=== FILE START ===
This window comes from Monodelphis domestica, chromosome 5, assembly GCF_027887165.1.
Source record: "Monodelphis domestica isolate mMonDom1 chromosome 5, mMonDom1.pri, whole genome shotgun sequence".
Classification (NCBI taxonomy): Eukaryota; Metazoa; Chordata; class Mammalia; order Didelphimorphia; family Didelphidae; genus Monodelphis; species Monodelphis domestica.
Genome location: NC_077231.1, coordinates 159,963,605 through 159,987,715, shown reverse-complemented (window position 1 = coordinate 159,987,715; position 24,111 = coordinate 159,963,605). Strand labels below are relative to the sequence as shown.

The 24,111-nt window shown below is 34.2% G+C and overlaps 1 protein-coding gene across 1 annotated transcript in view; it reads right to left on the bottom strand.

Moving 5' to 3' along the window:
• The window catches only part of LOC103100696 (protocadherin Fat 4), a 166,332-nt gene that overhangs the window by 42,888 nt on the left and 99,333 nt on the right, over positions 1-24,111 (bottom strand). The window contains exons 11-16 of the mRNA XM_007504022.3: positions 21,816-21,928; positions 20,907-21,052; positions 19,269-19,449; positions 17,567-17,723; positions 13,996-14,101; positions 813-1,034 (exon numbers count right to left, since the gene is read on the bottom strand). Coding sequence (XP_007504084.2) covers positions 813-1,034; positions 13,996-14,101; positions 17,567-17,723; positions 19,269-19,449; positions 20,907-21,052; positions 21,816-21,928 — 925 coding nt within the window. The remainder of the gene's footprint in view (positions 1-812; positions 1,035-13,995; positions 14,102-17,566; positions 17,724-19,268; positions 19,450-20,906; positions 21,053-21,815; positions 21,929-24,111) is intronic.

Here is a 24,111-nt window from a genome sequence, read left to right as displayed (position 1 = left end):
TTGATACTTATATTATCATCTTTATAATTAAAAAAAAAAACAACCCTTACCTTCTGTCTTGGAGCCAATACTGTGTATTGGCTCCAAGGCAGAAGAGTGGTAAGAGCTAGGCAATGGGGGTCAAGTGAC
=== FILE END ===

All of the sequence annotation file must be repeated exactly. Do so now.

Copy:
This window comes from Monodelphis domestica, chromosome 5, assembly GCF_027887165.1.
Source record: "Monodelphis domestica isolate mMonDom1 chromosome 5, mMonDom1.pri, whole genome shotgun sequence".
Classification (NCBI taxonomy): Eukaryota; Metazoa; Chordata; class Mammalia; order Didelphimorphia; family Didelphidae; genus Monodelphis; species Monodelphis domestica.
Genome location: NC_077231.1, coordinates 159,963,605 through 159,987,715, shown reverse-complemented (window position 1 = coordinate 159,987,715; position 24,111 = coordinate 159,963,605). Strand labels below are relative to the sequence as shown.

The 24,111-nt window shown below is 34.2% G+C and overlaps 1 protein-coding gene across 1 annotated transcript in view; it reads right to left on the bottom strand.

Moving 5' to 3' along the window:
• The window catches only part of LOC103100696 (protocadherin Fat 4), a 166,332-nt gene that overhangs the window by 42,888 nt on the left and 99,333 nt on the right, over positions 1-24,111 (bottom strand). The window contains exons 11-16 of the mRNA XM_007504022.3: positions 21,816-21,928; positions 20,907-21,052; positions 19,269-19,449; positions 17,567-17,723; positions 13,996-14,101; positions 813-1,034 (exon numbers count right to left, since the gene is read on the bottom strand). Coding sequence (XP_007504084.2) covers positions 813-1,034; positions 13,996-14,101; positions 17,567-17,723; positions 19,269-19,449; positions 20,907-21,052; positions 21,816-21,928 — 925 coding nt within the window. The remainder of the gene's footprint in view (positions 1-812; positions 1,035-13,995; positions 14,102-17,566; positions 17,724-19,268; positions 19,450-20,906; positions 21,053-21,815; positions 21,929-24,111) is intronic.

Here is a 24,111-nt window from a genome sequence, read left to right as displayed (position 1 = left end):
TTGATACTTATATTATCATCTTTATAATTAAAAAAAAAAACAACCCTTACCTTCTGTCTTGGAGCCAATACTGTGTATTGGCTCCAAGGCAGAAGAGTGGTAAGAGCTAGGCAATGGGGGTCAAGTGAC